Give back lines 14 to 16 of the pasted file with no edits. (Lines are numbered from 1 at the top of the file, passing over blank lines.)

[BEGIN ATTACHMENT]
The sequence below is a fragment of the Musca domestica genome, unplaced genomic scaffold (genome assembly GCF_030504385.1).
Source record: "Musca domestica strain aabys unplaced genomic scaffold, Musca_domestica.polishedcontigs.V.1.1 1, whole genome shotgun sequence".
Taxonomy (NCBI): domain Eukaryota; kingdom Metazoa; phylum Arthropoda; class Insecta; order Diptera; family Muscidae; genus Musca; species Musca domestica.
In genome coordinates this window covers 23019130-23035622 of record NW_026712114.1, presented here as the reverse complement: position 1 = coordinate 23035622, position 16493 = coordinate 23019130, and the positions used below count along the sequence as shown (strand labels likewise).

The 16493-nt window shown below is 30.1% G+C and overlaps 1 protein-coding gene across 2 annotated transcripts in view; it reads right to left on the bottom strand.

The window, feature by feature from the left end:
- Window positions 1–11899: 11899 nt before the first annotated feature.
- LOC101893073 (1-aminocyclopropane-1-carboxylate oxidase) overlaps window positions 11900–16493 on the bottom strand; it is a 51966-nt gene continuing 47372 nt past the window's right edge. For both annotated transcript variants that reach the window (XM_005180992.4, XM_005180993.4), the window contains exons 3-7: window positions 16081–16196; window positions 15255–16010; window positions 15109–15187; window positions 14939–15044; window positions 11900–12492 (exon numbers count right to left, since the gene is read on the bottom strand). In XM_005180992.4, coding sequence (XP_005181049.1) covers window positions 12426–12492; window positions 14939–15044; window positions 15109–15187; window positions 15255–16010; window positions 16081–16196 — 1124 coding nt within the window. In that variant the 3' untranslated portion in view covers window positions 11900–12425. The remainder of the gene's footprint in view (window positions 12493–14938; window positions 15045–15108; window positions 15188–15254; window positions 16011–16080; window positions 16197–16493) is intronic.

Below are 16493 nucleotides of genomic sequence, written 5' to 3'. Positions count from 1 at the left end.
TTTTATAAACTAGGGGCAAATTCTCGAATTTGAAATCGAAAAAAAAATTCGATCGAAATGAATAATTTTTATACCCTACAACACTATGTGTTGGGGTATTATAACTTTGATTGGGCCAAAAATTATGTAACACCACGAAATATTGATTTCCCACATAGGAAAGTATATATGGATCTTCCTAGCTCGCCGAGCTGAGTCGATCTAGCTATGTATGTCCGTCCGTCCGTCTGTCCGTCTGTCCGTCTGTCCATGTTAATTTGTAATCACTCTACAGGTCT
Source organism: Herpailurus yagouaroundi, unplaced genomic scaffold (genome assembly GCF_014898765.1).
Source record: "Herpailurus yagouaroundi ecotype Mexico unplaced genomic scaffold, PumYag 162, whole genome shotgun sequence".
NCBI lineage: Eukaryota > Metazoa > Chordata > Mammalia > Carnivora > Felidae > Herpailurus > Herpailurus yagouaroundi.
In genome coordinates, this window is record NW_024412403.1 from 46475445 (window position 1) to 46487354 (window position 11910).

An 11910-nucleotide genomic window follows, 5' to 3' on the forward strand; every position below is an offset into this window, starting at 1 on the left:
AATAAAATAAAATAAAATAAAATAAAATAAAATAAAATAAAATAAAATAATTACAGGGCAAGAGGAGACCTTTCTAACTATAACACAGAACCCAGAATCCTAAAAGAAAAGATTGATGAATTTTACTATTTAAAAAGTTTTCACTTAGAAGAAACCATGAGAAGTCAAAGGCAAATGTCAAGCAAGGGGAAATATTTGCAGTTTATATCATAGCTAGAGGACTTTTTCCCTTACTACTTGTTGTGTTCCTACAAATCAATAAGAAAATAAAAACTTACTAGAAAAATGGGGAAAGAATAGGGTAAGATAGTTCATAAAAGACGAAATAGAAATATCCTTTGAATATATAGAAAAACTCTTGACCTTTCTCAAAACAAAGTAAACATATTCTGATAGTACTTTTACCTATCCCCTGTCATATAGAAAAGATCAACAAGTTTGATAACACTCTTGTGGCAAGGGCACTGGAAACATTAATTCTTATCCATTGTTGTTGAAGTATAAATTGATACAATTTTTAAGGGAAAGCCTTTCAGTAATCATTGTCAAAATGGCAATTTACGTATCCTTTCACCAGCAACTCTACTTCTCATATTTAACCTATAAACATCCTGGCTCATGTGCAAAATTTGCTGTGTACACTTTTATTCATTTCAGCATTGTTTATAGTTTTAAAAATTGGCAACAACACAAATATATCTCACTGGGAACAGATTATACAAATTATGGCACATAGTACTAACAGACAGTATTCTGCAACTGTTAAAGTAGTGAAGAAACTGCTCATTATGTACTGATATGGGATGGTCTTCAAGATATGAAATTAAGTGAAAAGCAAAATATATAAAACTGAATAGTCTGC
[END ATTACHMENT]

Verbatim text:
In genome coordinates, this window is record NW_024412403.1 from 46475445 (window position 1) to 46487354 (window position 11910).

An 11910-nucleotide genomic window follows, 5' to 3' on the forward strand; every position below is an offset into this window, starting at 1 on the left:
AATAAAATAAAATAAAATAAAATAAAATAAAATAAAATAAAATAAAATAATTACAGGGCAAGAGGAGACCTTTCTAACTATAACACAGAACCCAGAATCCTAAAAGAAAAGATTGATGAATTTTACTATTTAAAAAGTTTTCACTTAGAAGAAACCATGAGAAGTCAAAGGCAAATGTCAAGCAAGGGGAAATATTTGCAGTTTATATCATAGCTAGAGGACTTTTTCCCTTACTACTTGTTGTGTTCCTACAAATCAATAAGAAAATAAAAACTTACTAGAAAAATGGGGAAAGAATAGGGTAAGATAGTTCATAAAAGACGAAATAGAAATATCCTTTGAATATATAGAAAAACTCTTGACCTTTCTCAAAACAAAGTAAACATATTCTGATAGTACTTTTACCTATCCCCTGTCATATAGAAAAGATCAACAAGTTTGATAACACTCTTGTGGCAAGGGCACTGGAAACATTAATTCTTATCCATTGTTGTTGAAGTATAAATTGATACAATTTTTAAGGGAAAGCCTTTCAGTAATCATTGTCAAAATGGCAATTTACGTATCCTTTCACCAGCAACTCTACTTCTCATATTTAACCTATAAACATCCTGGCTCATGTGCAAAATTTGCTGTGTACACTTTTATTCATTTCAGCATTGTTTATAGTTTTAAAAATTGGCAACAACACAAATATATCTCACTGGGAACAGATTATACAAATTATGGCACATAGTACTAACAGACAGTATTCTGCAACTGTTAAAGTAGTGAAGAAACTGCTCATTATGTACTGATATGGGATGGTCTTCAAGATATGAAATTAAGTGAAAAGCAAAATATATAAAACTGAATAGTCTGC